It is no secret that the Bangali loves to eat but more often than not we see our brethren meticulously searching for eateries that serve Bangali food in the most non-Bangali of places, say for example, in the mountains of Himachal Pradesh. Far from Bengal and its redolent plains, we found by the Baspa a tiny establishment with a board that announced “এখানে বাঙালি খাবার পাওয়া যায় |” A group of delighted Bengali tourists marched forth towards this miracle while their children, visibly depressed at the prospect of being fed more bhaat dal, tried hard to make their voices heard to their parents who oblivious to the delicious local food they were missing shut them with the ubiquitous chup kor!
To encourage fellow Bangalis to embrace the world of foreign foods, we have devised the complete guide to navigating the menu at a Goan eatery. Enjoy a laugh and a glass of feni while deciding your order!
Ambot-tik: For the one that loves onomatopoeia. Ambot-tik is how your tongue clicks against your palate when you put something tart in your mouth. Balance it with sweetness and let out a sigh before biting into a chunk of seafood.
Balchão: Pickled shrimp relish that’s fiery and finger-licking delicious. Though it might sound like a goon from Uttar Pradesh, it is originally from Macao.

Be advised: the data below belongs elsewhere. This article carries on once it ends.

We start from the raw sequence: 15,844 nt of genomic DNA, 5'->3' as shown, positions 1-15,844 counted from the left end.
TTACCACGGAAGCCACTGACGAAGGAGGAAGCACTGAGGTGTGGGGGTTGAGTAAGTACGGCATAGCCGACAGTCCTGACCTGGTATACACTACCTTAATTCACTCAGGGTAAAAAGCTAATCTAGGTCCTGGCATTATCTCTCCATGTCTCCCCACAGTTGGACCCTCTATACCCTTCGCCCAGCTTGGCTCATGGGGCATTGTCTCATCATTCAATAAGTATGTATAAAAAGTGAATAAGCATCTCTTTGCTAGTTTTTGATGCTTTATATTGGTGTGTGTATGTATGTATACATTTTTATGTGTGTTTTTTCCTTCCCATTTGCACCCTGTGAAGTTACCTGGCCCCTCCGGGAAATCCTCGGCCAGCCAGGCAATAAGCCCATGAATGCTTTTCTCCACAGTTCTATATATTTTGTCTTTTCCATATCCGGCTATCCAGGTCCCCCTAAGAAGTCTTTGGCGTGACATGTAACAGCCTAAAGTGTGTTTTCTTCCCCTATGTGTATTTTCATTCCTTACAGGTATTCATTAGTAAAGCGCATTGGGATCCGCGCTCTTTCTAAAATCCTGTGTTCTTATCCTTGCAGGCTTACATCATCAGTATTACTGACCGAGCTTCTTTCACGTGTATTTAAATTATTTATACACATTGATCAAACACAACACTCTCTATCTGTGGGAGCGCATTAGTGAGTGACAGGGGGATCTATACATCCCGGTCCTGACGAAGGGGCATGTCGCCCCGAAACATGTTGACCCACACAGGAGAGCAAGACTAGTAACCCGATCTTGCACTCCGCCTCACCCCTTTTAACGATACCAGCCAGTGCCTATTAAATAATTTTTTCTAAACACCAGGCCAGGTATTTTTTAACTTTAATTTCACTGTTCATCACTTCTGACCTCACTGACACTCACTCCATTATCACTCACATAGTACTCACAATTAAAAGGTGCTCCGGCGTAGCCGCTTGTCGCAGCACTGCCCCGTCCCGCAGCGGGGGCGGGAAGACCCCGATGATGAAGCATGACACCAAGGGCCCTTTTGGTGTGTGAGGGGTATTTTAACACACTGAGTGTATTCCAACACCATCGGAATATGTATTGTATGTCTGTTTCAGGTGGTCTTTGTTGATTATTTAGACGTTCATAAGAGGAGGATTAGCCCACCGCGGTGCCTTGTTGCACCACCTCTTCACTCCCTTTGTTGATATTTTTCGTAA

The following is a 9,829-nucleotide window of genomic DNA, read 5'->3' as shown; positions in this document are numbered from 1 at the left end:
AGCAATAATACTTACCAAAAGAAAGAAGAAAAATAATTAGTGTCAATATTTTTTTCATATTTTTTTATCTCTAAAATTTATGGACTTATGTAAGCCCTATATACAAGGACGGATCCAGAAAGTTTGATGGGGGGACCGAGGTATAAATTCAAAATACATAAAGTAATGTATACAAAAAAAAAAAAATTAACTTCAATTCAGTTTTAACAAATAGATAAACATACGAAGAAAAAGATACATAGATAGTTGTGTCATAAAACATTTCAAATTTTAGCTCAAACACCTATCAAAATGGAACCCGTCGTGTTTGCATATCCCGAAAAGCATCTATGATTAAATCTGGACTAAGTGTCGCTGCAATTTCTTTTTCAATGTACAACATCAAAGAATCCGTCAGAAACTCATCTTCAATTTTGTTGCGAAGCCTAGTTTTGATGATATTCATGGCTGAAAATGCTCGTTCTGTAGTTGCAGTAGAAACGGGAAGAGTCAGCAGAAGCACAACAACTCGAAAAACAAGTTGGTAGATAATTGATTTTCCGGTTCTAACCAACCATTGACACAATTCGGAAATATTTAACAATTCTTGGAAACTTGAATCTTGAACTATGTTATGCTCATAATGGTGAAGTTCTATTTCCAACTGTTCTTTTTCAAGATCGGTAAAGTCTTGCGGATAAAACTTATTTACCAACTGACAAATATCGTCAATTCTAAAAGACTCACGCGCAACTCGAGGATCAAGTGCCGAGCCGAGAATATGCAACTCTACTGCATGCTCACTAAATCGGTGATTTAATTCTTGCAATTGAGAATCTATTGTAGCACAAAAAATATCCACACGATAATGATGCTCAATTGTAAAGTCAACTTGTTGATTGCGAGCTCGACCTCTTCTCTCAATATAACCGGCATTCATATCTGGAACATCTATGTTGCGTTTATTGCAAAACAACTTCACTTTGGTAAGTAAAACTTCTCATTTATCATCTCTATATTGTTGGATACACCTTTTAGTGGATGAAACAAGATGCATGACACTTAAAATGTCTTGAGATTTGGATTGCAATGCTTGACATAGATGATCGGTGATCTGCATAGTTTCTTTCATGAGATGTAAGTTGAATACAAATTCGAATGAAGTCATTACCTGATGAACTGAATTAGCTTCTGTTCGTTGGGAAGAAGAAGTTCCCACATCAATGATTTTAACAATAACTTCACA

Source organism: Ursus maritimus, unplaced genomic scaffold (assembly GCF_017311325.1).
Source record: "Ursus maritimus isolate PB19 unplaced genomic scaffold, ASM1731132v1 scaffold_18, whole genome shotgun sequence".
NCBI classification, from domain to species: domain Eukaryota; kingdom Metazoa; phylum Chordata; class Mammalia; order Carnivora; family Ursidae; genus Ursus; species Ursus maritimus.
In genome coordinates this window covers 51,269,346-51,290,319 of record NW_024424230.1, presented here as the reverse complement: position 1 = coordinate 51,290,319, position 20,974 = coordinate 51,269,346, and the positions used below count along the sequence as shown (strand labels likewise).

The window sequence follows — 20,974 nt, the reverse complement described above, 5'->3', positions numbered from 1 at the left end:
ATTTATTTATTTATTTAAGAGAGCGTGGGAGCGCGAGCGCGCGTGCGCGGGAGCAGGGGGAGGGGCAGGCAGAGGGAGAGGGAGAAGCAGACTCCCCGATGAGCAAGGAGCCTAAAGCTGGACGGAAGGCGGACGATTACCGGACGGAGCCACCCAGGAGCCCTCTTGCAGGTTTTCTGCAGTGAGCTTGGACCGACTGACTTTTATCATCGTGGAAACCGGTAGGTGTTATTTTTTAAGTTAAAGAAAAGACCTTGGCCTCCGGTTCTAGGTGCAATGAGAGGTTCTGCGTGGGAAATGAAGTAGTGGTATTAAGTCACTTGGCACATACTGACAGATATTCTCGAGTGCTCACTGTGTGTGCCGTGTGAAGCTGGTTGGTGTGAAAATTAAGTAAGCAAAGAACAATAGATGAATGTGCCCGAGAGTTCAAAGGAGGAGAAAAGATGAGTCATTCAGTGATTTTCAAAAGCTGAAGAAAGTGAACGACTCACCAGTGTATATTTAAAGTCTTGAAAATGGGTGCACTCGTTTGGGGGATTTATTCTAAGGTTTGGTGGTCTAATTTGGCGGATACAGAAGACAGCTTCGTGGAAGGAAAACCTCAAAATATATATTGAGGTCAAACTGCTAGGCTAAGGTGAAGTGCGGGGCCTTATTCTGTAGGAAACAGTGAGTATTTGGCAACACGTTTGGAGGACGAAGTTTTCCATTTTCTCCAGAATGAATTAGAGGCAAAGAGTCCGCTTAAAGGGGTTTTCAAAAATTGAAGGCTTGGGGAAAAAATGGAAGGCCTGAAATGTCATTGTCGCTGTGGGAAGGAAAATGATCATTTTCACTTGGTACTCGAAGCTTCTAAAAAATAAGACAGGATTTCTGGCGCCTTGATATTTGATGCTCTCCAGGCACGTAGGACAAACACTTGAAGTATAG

Bebinca: No other babe can compare to bebinca because this 7-layered masterpiece of flour, coconut cream, egg yolks, butter, and sugar is the pinnacle of foodie dreams. Local legends attribute its invention to Sister Bebiana who lived in the Nunnery of Santa Monica and made this dessert to use the discarded egg yolks after the whites had been used to bleach the inmates’ habits. The original bebinca had seven layers symbolising the seven hills of Lisbon and old Goa but now the numbers can be anything from 7-16.
Bhaji: The Bangali’s Goan-style evening fix in a batter-fried no-breadcrumb version. Munched with a side of milky tea and aantlamo.
Cafreal: Its green colour has been the subject of intense scrutiny. The original recipe travelled all the way from Mozambique and called for Piri-Piri peppers and a coal-fired grill but in Goa, the chicken is marinated in a blend of coriander, green chilli, ginger, garlic, and lime for at least four hours and lightly fried before it is brought to your plate.